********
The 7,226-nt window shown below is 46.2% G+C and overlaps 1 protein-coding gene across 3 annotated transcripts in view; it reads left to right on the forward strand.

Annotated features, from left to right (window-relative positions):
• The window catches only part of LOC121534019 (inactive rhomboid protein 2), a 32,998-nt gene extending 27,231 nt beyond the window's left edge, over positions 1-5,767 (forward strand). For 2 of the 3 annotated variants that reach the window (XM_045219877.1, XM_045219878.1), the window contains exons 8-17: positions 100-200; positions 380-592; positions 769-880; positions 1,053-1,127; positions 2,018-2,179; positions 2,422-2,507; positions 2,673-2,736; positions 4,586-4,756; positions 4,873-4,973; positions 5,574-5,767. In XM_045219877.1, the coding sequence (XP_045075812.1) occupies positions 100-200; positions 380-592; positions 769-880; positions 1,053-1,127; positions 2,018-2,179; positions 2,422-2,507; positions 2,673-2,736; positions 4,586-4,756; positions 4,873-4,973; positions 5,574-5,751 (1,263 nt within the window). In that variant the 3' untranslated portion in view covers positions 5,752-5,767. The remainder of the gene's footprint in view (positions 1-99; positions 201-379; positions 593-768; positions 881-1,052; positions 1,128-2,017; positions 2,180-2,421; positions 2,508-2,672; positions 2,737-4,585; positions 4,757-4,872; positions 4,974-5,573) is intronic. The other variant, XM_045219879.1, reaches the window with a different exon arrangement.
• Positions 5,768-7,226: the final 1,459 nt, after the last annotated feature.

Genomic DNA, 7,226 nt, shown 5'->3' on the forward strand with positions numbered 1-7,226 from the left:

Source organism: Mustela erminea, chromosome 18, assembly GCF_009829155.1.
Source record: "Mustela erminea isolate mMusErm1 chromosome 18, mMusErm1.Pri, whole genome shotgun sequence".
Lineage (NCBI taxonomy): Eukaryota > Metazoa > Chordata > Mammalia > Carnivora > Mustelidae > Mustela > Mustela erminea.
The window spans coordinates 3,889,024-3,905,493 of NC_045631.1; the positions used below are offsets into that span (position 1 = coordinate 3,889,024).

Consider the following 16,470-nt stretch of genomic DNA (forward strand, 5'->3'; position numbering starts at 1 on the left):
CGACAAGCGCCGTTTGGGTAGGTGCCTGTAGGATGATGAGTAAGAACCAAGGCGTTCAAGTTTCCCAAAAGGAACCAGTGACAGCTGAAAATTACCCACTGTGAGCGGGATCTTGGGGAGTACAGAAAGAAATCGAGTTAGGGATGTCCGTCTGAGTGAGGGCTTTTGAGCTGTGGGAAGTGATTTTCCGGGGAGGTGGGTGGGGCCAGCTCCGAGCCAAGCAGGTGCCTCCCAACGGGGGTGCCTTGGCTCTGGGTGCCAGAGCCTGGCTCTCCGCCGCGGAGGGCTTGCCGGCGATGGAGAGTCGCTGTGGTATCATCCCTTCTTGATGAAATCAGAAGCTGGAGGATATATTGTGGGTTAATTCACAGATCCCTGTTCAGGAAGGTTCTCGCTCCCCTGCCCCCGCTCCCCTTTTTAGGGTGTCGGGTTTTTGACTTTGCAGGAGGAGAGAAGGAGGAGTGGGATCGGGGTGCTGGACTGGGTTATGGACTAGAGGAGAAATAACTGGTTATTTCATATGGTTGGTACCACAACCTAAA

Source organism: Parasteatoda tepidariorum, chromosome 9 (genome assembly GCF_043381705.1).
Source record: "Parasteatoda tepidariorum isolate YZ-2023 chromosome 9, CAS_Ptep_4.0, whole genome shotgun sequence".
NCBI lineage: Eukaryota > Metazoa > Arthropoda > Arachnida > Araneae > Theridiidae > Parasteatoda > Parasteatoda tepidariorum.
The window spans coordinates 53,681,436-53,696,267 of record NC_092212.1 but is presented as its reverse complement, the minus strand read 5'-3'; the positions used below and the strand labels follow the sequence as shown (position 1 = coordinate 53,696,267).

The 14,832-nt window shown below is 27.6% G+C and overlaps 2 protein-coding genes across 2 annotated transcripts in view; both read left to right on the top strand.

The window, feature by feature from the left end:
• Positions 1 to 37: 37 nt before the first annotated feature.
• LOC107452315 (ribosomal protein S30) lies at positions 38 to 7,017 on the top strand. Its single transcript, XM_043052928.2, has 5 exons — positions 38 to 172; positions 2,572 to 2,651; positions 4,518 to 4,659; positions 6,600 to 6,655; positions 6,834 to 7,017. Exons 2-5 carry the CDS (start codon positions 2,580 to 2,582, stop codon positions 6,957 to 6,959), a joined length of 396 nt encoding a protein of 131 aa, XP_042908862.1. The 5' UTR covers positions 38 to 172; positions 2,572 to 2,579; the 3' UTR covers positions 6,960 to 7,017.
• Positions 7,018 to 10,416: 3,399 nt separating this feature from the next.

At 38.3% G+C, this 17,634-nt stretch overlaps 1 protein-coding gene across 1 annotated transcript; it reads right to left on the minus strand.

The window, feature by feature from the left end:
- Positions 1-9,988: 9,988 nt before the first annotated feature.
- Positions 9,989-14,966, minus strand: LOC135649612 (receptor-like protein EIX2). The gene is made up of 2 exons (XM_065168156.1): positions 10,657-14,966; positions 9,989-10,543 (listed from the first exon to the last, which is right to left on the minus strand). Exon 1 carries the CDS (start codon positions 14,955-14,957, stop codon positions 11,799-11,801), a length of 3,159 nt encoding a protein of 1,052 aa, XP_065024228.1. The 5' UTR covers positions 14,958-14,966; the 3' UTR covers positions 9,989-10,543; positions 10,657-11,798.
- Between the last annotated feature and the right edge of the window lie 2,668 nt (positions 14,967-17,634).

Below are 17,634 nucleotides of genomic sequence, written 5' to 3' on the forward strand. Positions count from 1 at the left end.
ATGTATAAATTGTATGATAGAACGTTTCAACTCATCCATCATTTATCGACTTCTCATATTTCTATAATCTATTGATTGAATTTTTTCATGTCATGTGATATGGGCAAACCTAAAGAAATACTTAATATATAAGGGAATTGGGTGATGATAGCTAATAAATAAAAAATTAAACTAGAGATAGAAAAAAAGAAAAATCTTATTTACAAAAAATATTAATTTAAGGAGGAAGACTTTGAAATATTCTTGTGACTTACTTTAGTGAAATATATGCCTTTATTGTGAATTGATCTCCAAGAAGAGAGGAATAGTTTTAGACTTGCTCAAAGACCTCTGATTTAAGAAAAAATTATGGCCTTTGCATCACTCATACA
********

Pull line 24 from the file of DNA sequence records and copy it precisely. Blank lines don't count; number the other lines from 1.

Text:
- Positions 9,989-14,966, minus strand: LOC135649612 (receptor-like protein EIX2). The gene is made up of 2 exons (XM_065168156.1): positions 10,657-14,966; positions 9,989-10,543 (listed from the first exon to the last, which is right to left on the minus strand). Exon 1 carries the CDS (start codon positions 14,955-14,957, stop codon positions 11,799-11,801), a length of 3,159 nt encoding a protein of 1,052 aa, XP_065024228.1. The 5' UTR covers positions 14,958-14,966; the 3' UTR covers positions 9,989-10,543; positions 10,657-11,798.